Brighton three-piece power-pop punk project Lazybones have put together a hugely enjoyable four-track romp of an EP that will have your head nodding. There’s not much in the way of depth and complexity in Bang! Bang! but with a bass this dirty and songs so catchy, who really cares.
Fashion Victim kicks us off, making full use of vocalist Candi Underwood’s lung capacity as she belts out a tirade against conformity and clothing choices. As I mentioned, we’re not going too deep here, but it does contain the line ‘You wear your Metallica T, but where’s you Kill ‘Em All‘ CD?’, so all is forgiven.
Next up is Heart Beats Like a Drum, which sees dirty, heavy bass employed to create a feeling akin to early hypnotic Queens Of The Stone Age tracks. My favourite track on the EP
We then enter strange territory with what appears to be an ode to jeans with Denim. Odd, but otherwise this is a bouncy number that keeps the record ticking along nicely and sees some of the organ work enter the spotlight.
Closer All My Friends Are Dead sounds like it might be a pretty serious number, but no such worries as we move between some staccato riffs, 60s influenced organ and a full on rock-out chorus.
Hopefully Bang! Bang! is a sign of things to come and Lazybones will managed to pull together a full album of fun garage pop rock anthems like these.
Yak‘s second album sees them grinding out some pretty heavy sounds, recalling the likes of Sabbath and Zep alongside more recent psych and stoner rock. But they’ve also managed to add in some elements of doo-wop and swing along the way, making Pursuit of Momentary Happiness the most intriguing album of the week.
Bellyache get us underway with a nice bit of distored funky wah-wah guitar and a heavy bass line, that contrasts well with its high pitched chorus. As a opening track it show us that Yak are at the peak of their game.
We get more bluesy on Fried, but the groove-laden bass continues – it’s a track that stoner rock fans will find hard not to appreciate.
Title track Pursuit of Momentary Happiness is a slower number that plays heavily on the atmospherics and keyboards to create a more Floyd-esque feel, before the full-on psych kicks in.
There are a number of other softer moments and 50’s influence on show here, especially in Words Fail Me, Encore and closer This House Has No Living Room. But it is in their heavier moments that Yak truly come alive.
Blinded By the Lies is a good old fashioned rock-out with a sense of urgency and relentless riffs. White Male Carnivore is driven by a single-tone bass line while vocalist Oliver Henry Burslem rants epically over the top, until the track takes a huge turn and we end up screaming along to ‘The Whole World In His Hands’. Pay Off vs. The Struggle is a prog-like number, taken along yet again by a funk-laden bass line.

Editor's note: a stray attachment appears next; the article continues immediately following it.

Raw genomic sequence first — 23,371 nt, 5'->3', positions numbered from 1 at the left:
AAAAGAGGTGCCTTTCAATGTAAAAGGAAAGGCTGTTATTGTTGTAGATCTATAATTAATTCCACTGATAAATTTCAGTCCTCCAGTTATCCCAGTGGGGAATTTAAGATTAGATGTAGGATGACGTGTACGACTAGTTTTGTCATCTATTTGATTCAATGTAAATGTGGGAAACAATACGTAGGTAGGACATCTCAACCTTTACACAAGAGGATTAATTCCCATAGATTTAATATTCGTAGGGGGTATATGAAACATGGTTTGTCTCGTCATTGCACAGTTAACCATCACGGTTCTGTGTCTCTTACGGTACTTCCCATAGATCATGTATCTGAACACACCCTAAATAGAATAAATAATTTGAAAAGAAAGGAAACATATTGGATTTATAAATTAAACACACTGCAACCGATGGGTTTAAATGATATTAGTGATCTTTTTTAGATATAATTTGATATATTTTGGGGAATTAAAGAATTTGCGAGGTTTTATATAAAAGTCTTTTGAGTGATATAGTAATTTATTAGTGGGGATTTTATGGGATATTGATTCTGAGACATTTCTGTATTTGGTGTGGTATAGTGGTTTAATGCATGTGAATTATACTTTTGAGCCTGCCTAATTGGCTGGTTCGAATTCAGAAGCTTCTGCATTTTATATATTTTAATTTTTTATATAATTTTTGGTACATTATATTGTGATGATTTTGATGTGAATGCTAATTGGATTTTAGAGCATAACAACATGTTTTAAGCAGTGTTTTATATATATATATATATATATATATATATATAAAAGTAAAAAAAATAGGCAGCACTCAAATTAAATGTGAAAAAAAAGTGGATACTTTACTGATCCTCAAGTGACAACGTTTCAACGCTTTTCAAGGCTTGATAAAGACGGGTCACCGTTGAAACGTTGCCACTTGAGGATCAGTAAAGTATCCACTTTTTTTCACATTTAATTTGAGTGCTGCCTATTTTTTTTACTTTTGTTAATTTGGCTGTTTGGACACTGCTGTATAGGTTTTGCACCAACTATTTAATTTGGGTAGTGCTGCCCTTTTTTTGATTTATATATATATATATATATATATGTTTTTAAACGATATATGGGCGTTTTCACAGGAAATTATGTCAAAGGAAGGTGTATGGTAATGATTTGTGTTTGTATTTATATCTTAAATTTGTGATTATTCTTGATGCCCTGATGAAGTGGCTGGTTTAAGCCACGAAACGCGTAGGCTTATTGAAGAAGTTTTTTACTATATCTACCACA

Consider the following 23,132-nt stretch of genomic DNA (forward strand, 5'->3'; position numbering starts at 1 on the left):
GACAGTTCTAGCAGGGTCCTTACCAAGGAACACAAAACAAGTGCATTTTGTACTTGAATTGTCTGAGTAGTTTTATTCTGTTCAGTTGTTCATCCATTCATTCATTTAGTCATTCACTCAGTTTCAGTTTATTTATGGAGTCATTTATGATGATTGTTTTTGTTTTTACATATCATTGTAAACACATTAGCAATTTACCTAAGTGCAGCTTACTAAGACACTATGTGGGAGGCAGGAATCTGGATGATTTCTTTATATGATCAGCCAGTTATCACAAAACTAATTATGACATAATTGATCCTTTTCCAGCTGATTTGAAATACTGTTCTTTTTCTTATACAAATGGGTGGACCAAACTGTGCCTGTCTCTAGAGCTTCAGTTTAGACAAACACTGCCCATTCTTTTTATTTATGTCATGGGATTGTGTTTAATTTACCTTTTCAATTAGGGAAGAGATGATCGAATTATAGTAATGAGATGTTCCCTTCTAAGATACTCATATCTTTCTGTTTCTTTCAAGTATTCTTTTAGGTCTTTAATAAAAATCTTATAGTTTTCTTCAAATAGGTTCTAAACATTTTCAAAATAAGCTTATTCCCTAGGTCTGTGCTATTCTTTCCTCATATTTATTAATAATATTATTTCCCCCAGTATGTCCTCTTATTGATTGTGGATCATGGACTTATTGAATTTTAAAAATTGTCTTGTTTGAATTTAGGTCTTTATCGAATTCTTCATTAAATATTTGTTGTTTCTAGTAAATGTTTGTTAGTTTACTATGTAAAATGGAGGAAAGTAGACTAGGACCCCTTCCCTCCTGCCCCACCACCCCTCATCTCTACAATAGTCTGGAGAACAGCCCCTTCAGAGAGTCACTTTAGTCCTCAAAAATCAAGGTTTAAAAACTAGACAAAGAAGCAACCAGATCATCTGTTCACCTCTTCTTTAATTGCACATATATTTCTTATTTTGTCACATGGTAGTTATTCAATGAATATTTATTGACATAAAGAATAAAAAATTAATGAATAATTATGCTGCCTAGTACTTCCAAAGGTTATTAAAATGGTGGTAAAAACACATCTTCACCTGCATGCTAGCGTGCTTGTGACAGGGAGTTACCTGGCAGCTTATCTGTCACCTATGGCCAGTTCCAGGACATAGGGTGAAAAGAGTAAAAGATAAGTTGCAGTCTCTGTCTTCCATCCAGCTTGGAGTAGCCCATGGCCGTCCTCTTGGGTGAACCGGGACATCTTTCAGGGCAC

This is by no means a perfect album, and some of the tracks do say in places, but there is enough quality here to make it worth spending 40 minutes of your time with.
After the relative famine of February comes a bountiful feast in March. I could quite easily have made of top 50 of great albums released this month. There’s no place in my list for the reformed and revitalised Breeders, despite a strong effort. No room either for the soulful voice of South African trailblazer Nakhane, the laid back R&B licks of Ty, the all out alt-rock of Turbowolf (yes, it sounds exactly like you think it would), the shoegaze glory of Air Formation or the fuzzy indie-stomp of Cabbage. There’s not even a place for one of my all-time favourite artists, Biosphere – but then if you will make an album largely consisting of farm machinery noises tit risks being quite divisive.
So what did make it into the top 10? Surprisingly, an act as traditionally bluesy as its possible to get made a big impression on me. Ben Harper and Charlie Musselwhite‘s No Mercy in this Land is a classic piece of harmonica and electric guitar blues rock, that will get your toes tapping and put a smile on your face.
Less surprising was the arctic-inspired techno of Molecule. This type of sparse beat-driven dance music was my bread and butter back in the day.
Gwenno‘s Cornish-language pop odyssey Le Kov has shades of St. Ettienne to it, while remaining truly unique.
Special shout out to veteran industrial metal outfit Ministry. This is the first time I’d come across them since the early nineties and their album AmeriKKKant, is a not-very-subtle attack on Trump’s America, but no less enjoyable for it.
Rolo Tomassi‘s Math-rock opus Time Will Die and Love Will Bury It is an excellent way to get your fix of delicate female vocals laced with death-metal growling. It’s even more pleasing to know both sounds are coming from the same vocalist.
A quick mention for the R&B stylings of Young Fathers and The Skull Eclipses, who did their very best to warm me to a musical genre that has largely passed me by.
Perhaps it should be no surprise that I’m a big fan of Demob Happy, being that the band formed in their hometown of Newcastle before moving to Brighton. Their album Holy Doom lands them somewhere between late-era Beatles, Black Sabbath and Queens of the Stone Age. Initially it took me a while to warm to this album but I adore it now.
The album that finally got me to rethink my view on jazz is Sons of Kemet‘s Your Queen is a Reptile. In some ways to call it jazz does it a disservice. It’s as groove laden, incessant and addictive as any electronic dance music band. The Tuba and drums lay down a wicked rhythm section that just does not quit, while the sax and clarinet take you to a higher plain. Utterly brilliant.
However, it wasn’t quite as brilliant as Slow Sundown from Holy Motors. This Estonian band deliver some beautiful languid guitars that invoke the feel of a relaxed desert road trip. Imagine David Lynch and Quentin Tarantino had decided to rent themselves a Cadillac and cross Death Valley and your getting somewhere close to this haunting piece of joy.